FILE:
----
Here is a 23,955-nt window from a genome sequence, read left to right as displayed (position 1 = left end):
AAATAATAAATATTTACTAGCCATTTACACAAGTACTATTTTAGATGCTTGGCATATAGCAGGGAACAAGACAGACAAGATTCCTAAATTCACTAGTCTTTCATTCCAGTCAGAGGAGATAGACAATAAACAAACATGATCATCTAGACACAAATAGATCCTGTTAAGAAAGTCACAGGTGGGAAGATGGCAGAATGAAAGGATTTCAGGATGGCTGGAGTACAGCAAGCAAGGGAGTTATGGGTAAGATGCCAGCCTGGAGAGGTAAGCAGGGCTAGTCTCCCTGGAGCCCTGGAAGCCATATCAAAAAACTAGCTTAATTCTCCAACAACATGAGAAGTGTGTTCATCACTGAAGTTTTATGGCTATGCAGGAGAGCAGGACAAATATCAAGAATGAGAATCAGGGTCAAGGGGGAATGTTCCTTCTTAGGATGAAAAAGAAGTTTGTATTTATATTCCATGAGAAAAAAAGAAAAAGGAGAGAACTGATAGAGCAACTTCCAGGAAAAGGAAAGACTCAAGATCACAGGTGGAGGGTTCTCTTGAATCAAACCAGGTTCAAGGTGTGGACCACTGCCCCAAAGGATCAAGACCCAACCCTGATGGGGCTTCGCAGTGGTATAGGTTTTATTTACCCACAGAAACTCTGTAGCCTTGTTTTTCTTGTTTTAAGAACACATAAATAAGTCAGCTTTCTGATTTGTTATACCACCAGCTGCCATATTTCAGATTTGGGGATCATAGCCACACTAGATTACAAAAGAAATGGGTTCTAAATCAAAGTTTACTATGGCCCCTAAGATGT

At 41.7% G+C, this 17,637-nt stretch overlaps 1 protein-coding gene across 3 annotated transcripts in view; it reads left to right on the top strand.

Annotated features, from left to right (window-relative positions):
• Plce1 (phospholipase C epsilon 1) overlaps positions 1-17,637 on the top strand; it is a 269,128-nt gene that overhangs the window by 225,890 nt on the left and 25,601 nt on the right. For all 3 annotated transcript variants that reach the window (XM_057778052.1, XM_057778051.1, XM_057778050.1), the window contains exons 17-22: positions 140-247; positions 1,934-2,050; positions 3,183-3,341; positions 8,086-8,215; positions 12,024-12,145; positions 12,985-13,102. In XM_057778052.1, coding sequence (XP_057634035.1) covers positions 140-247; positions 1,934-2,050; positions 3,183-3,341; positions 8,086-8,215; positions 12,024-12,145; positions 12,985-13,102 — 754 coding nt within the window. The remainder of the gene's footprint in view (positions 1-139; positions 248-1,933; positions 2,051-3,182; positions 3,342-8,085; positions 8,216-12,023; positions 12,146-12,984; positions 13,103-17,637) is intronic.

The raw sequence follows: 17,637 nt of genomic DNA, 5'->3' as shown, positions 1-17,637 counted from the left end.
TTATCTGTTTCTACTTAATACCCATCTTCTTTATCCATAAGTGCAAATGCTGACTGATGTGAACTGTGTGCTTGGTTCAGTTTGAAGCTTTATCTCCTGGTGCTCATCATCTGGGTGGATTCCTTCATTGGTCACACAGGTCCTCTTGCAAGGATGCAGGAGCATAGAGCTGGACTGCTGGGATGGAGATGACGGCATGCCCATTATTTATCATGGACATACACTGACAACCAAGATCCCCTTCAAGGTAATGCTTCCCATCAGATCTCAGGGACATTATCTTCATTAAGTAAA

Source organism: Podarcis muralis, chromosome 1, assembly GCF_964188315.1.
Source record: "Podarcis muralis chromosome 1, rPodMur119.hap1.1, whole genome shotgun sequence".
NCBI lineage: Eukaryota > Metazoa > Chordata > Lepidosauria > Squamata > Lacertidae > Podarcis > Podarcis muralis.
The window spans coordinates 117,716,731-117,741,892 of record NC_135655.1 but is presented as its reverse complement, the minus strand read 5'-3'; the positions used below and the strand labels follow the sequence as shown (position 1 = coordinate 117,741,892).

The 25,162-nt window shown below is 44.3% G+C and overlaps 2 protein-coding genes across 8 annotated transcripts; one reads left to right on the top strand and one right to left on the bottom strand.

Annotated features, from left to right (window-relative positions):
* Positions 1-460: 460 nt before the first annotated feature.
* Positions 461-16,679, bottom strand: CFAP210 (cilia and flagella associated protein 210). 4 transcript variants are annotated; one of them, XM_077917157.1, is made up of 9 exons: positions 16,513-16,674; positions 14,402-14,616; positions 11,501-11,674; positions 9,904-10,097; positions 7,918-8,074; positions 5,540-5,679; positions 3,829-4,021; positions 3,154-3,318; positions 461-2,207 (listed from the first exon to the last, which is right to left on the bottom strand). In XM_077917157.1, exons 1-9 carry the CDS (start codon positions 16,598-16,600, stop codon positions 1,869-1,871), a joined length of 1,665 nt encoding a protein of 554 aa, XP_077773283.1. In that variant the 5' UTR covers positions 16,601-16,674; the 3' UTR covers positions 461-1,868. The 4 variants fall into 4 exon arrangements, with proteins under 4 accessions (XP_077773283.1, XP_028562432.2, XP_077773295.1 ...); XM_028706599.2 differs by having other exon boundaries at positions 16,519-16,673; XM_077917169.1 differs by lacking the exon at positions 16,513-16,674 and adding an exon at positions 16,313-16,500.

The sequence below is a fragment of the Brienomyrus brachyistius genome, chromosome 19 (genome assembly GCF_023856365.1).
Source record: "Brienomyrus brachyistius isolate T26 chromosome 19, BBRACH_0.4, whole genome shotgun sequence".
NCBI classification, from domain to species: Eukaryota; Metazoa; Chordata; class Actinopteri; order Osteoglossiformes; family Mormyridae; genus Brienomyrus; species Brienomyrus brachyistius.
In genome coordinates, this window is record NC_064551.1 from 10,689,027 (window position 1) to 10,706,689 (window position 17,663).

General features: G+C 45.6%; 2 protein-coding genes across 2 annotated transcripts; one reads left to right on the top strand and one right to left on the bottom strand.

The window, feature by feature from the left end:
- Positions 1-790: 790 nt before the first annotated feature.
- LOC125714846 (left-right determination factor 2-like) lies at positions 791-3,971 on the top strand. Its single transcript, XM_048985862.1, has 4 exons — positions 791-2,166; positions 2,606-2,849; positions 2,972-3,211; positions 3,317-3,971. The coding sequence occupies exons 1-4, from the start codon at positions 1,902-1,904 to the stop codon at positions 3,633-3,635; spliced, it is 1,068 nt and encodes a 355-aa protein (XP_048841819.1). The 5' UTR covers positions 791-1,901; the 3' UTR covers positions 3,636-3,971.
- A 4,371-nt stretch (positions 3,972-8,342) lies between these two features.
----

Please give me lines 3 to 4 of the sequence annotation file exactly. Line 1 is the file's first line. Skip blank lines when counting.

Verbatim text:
At 41.7% G+C, this 17,637-nt stretch overlaps 1 protein-coding gene across 3 annotated transcripts in view; it reads left to right on the top strand.

Annotated features, from left to right (window-relative positions):